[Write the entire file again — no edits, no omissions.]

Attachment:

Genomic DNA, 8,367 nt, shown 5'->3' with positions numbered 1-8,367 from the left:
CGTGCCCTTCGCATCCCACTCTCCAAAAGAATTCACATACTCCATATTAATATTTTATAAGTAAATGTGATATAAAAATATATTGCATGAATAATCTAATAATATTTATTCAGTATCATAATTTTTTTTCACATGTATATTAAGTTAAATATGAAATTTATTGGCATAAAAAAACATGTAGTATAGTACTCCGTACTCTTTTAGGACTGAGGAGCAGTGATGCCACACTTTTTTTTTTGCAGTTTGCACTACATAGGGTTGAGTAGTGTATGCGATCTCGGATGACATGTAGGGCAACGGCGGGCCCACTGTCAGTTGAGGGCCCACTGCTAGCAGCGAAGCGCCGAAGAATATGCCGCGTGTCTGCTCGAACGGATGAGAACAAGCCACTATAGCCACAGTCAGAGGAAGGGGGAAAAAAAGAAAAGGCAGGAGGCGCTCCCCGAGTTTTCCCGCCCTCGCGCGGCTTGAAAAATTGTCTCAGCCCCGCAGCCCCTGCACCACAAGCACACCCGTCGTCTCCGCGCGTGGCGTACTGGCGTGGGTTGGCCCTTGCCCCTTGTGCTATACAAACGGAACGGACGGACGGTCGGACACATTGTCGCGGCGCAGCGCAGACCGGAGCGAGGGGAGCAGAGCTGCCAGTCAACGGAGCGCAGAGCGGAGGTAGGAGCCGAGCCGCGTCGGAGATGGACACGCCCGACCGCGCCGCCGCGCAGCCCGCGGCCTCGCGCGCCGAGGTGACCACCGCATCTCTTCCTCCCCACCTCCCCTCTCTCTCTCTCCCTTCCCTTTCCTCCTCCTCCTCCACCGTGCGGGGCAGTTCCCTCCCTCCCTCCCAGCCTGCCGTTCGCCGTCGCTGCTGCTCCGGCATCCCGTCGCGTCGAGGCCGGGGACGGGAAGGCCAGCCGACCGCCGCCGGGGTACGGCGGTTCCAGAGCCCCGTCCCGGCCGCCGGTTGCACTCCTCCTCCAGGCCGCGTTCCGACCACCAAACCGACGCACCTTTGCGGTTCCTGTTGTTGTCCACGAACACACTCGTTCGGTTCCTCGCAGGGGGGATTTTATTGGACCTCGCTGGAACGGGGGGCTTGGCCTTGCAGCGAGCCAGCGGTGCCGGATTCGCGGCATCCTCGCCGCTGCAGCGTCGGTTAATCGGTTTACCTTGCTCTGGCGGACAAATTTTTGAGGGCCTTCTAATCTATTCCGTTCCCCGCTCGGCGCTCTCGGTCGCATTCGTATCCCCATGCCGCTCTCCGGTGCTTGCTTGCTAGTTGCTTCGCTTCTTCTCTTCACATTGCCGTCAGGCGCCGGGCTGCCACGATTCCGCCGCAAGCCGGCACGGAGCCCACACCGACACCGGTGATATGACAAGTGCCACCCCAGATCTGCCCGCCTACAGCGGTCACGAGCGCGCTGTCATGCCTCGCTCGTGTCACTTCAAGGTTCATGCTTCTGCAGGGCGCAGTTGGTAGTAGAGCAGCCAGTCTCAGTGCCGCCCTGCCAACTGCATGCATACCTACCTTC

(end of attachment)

Genomic DNA, 8,367 nt, shown 5'->3' with positions numbered 1-8,367 from the left:
CGTGCCCTTCGCATCCCACTCTCCAAAAGAATTCACATACTCCATATTAATATTTTATAAGTAAATGTGATATAAAAATATATTGCATGAATAATCTAATAATATTTATTCAGTATCATAATTTTTTTTCACATGTATATTAAGTTAAATATGAAATTTATTGGCATAAAAAAACATGTAGTATAGTACTCCGTACTCTTTTAGGACTGAGGAGCAGTGATGCCACACTTTTTTTTTTGCAGTTTGCACTACATAGGGTTGAGTAGTGTATGCGATCTCGGATGACATGTAGGGCAACGGCGGGCCCACTGTCAGTTGAGGGCCCACTGCTAGCAGCGAAGCGCCGAAGAATATGCCGCGTGTCTGCTCGAACGGATGAGAACAAGCCACTATAGCCACAGTCAGAGGAAGGGGGAAAAAAAGAAAAGGCAGGAGGCGCTCCCCGAGTTTTCCCGCCCTCGCGCGGCTTGAAAAATTGTCTCAGCCCCGCAGCCCCTGCACCACAAGCACACCCGTCGTCTCCGCGCGTGGCGTACTGGCGTGGGTTGGCCCTTGCCCCTTGTGCTATACAAACGGAACGGACGGACGGTCGGACACATTGTCGCGGCGCAGCGCAGACCGGAGCGAGGGGAGCAGAGCTGCCAGTCAACGGAGCGCAGAGCGGAGGTAGGAGCCGAGCCGCGTCGGAGATGGACACGCCCGACCGCGCCGCCGCGCAGCCCGCGGCCTCGCGCGCCGAGGTGACCACCGCATCTCTTCCTCCCCACCTCCCCTCTCTCTCTCTCCCTTCCCTTTCCTCCTCCTCCTCCACCGTGCGGGGCAGTTCCCTCCCTCCCTCCCAGCCTGCCGTTCGCCGTCGCTGCTGCTCCGGCATCCCGTCGCGTCGAGGCCGGGGACGGGAAGGCCAGCCGACCGCCGCCGGGGTACGGCGGTTCCAGAGCCCCGTCCCGGCCGCCGGTTGCACTCCTCCTCCAGGCCGCGTTCCGACCACCAAACCGACGCACCTTTGCGGTTCCTGTTGTTGTCCACGAACACACTCGTTCGGTTCCTCGCAGGGGGGATTTTATTGGACCTCGCTGGAACGGGGGGCTTGGCCTTGCAGCGAGCCAGCGGTGCCGGATTCGCGGCATCCTCGCCGCTGCAGCGTCGGTTAATCGGTTTACCTTGCTCTGGCGGACAAATTTTTGAGGGCCTTCTAATCTATTCCGTTCCCCGCTCGGCGCTCTCGGTCGCATTCGTATCCCCATGCCGCTCTCCGGTGCTTGCTTGCTAGTTGCTTCGCTTCTTCTCTTCACATTGCCGTCAGGCGCCGGGCTGCCACGATTCCGCCGCAAGCCGGCACGGAGCCCACACCGACACCGGTGATATGACAAGTGCCACCCCAGATCTGCCCGCCTACAGCGGTCACGAGCGCGCTGTCATGCCTCGCTCGTGTCACTTCAAGGTTCATGCTTCTGCAGGGCGCAGTTGGTAGTAGAGCAGCCAGTCTCAGTGCCGCCCTGCCAACTGCATGCATACCTACCTTC